An English Professor tries to deal with his wife leaving him, the arrival of his editor who has been waiting for his book for seven years, and the various problems that his friends and associates involve him in.
Grady Tripp is a professor/writer living in Pittsburgh who is struggling with writer's block. Whilst doing this, he also manages to get the chancellor pregnant. In the meantime, he and a college student, James Leer are trying to find a rare jacket once owned by Marilyn Monroe, and a college girl, Hannah Green boarding with Grady has a bit of a crush on him. Written by
Dave Lean <firstname.lastname@example.org>
The combination to the locked closet with the Monroe jacket is 5641. Fifty-six games is the record number of consecutive games that Joe Dimaggio recorded a hit, and forty-one is the year in which he accomplished it. See more »
Tripp is (not) wearing glasses when he talks to his in-laws. See more »
"The young girl sat perfectly still in the confessional listening to her father's boots scrape like chalk on the ancient steps of the church, then grow faint, then disappear altogether. She could sense the priest beyond the grate..." On that particular Friday afternoon, last February, I was reading a story to my Advanced Writers' Workshop by one James Leer, Junior Lit major and sole inhabitant of his own gloomy gulag.
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Funny and enjoyable drama about a self-centered English professor (Michael Douglas) who encounters several little dilemmas during a weekend festival on the college campus where he works.
The performance that Douglas delivers here got to be one of his finest in recent memory. Perhaps his best. Besides Douglas, Tobey Maguire, Katie Holmes, Frances McDormand, Rip Torn, and Robert Downey, Jr. make one of the best supporting casts that I've seen in quite some time. Downey and Maguire (who portray the curious editor and the prized pupil) both turn in super performances that should have earned the pair Best Supporting Actor nominations. Torn's character shares the same name as the man who gave James Bond those cute and exciting gadgets, which is "Q".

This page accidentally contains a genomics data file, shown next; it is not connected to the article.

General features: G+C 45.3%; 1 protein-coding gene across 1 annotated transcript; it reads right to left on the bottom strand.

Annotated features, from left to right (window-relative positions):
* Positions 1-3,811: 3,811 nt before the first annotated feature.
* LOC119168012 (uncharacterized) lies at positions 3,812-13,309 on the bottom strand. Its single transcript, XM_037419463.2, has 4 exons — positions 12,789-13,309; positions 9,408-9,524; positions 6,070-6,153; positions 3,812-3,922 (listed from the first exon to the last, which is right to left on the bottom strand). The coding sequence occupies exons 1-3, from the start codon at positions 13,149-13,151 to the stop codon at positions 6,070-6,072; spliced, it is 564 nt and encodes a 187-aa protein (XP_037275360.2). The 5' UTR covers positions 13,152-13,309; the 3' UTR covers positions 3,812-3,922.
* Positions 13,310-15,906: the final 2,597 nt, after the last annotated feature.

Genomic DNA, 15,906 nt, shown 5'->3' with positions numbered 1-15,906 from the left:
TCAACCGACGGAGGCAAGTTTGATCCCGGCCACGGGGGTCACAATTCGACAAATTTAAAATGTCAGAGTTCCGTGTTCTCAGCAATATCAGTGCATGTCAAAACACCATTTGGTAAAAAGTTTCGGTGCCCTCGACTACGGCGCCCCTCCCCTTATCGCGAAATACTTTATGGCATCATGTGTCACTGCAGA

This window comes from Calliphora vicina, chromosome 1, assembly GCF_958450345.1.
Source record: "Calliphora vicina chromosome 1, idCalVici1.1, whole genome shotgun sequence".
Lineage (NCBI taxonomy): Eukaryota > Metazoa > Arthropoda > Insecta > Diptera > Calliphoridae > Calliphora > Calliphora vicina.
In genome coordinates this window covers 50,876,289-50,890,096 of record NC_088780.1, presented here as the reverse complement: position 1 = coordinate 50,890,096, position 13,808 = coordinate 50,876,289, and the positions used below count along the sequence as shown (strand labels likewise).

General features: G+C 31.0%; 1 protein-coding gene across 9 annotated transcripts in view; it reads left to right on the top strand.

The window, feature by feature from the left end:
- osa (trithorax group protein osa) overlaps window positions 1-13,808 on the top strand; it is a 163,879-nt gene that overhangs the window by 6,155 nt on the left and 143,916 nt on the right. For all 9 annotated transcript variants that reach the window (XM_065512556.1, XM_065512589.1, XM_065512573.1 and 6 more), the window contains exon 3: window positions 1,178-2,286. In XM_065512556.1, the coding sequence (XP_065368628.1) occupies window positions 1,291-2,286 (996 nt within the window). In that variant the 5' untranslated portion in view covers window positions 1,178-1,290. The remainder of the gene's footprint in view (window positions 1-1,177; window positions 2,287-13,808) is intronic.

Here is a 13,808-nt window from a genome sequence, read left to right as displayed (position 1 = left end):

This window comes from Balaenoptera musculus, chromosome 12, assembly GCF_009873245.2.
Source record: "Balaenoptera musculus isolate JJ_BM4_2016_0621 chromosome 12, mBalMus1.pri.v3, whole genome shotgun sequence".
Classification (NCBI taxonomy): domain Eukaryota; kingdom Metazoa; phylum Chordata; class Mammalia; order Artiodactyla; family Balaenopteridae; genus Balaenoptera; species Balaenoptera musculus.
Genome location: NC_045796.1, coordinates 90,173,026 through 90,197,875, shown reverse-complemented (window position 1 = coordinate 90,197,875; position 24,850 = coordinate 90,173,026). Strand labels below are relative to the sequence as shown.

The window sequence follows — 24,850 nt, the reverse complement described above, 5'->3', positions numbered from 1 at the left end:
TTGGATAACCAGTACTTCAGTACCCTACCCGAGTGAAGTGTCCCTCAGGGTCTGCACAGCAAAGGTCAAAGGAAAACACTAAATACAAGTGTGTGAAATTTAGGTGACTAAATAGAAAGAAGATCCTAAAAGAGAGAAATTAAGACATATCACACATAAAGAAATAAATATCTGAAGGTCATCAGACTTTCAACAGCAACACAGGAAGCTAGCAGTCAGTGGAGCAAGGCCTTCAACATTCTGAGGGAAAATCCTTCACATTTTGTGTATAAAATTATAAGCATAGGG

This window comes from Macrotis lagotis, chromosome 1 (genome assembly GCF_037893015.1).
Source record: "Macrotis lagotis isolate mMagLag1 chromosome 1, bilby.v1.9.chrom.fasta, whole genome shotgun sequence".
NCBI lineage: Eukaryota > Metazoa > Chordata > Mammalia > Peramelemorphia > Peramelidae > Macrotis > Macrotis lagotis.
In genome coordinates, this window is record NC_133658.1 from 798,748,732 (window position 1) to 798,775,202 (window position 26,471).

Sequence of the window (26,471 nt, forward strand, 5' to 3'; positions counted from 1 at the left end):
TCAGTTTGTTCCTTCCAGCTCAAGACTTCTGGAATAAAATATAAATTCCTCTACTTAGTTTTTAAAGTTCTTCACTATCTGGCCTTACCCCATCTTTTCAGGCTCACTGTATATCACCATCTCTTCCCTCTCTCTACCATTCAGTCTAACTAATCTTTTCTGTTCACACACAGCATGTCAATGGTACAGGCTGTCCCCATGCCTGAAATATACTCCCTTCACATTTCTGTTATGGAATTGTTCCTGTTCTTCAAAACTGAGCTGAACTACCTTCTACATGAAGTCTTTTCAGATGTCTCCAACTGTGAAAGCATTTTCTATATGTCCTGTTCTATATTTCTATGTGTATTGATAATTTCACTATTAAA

"Wonder Boys" is the first film directed by Curtis Hanson, who hit gold with "L.A. Confidential" a few years ago. Screenwriter Steve Kloves writes a smart and intelligent story here and places the funny moments with some perfect timing. Photographer Dante Spinotti ("Heat", "L.A. Confidential", "The Insider") provides the movie with great views of the campus during the fall and winter seasons. The movie's theme song, "Things Have Changed", written and sung by the legendary Bob Dylan, is great to listen to and deserves an Oscar for it.
Overall, this film is the best college movie made since John Landis' classic comedy spoof/satire, "Animal House". This movie is "Animal House" with much better morals and doesn't have the common clichés.
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